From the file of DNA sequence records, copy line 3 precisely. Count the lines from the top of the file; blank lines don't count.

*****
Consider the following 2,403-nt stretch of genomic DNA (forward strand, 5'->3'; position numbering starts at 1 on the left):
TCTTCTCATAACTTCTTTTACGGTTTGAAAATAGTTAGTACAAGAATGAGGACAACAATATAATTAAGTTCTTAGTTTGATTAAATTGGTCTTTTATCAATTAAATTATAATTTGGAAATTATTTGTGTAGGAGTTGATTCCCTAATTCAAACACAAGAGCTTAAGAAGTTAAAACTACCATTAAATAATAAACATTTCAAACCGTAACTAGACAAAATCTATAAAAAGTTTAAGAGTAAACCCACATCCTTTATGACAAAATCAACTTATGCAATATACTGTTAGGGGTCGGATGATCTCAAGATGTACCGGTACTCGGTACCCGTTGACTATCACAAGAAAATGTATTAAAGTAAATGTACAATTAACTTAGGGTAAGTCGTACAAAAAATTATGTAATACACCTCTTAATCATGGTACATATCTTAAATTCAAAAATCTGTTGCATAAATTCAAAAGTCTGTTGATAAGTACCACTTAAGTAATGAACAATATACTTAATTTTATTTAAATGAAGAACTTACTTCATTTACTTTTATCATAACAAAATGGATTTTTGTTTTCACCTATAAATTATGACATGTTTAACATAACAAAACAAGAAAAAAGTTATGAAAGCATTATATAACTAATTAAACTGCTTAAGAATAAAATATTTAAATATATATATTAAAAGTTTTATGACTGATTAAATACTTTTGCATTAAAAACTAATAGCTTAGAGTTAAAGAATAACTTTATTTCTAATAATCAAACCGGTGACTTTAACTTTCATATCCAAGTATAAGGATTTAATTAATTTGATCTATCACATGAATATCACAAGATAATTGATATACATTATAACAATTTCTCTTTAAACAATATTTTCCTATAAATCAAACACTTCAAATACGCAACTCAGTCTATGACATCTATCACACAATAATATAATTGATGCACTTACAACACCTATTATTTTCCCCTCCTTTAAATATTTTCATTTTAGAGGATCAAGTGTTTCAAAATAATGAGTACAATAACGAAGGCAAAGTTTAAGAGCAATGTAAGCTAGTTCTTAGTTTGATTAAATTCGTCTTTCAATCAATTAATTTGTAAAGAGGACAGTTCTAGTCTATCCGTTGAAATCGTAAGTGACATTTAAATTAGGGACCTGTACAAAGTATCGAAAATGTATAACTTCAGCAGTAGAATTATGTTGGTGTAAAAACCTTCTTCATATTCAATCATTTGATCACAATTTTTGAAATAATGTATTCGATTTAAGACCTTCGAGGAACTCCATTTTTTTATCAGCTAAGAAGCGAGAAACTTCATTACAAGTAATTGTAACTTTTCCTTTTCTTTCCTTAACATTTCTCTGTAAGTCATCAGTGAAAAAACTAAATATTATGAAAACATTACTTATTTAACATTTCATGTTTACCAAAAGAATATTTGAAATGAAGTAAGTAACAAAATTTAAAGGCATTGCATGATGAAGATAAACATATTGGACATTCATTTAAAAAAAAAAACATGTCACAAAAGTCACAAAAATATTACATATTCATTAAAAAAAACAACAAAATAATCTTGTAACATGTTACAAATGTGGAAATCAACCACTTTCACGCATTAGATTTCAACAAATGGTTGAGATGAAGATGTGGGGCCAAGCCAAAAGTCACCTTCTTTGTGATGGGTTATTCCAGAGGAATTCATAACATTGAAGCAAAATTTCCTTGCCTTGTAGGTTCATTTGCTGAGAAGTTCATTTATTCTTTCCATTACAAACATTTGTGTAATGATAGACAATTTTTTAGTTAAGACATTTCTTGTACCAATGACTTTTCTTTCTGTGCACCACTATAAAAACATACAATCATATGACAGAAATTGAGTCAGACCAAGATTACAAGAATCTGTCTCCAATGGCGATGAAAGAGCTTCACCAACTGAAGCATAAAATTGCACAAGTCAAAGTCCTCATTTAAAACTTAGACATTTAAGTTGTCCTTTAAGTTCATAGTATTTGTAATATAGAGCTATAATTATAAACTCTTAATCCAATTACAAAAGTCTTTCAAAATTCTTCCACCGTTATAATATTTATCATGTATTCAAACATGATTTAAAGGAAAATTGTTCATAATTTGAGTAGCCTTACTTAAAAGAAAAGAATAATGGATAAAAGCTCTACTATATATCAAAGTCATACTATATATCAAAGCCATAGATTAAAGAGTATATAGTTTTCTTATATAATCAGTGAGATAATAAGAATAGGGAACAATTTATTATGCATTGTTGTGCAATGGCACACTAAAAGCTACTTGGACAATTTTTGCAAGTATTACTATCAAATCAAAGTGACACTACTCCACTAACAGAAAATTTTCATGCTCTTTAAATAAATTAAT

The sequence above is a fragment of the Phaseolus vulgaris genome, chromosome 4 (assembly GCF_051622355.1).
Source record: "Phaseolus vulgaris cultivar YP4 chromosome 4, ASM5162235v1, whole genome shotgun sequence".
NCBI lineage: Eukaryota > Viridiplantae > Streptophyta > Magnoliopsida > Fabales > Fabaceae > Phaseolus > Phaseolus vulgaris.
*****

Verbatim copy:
The sequence above is a fragment of the Phaseolus vulgaris genome, chromosome 4 (assembly GCF_051622355.1).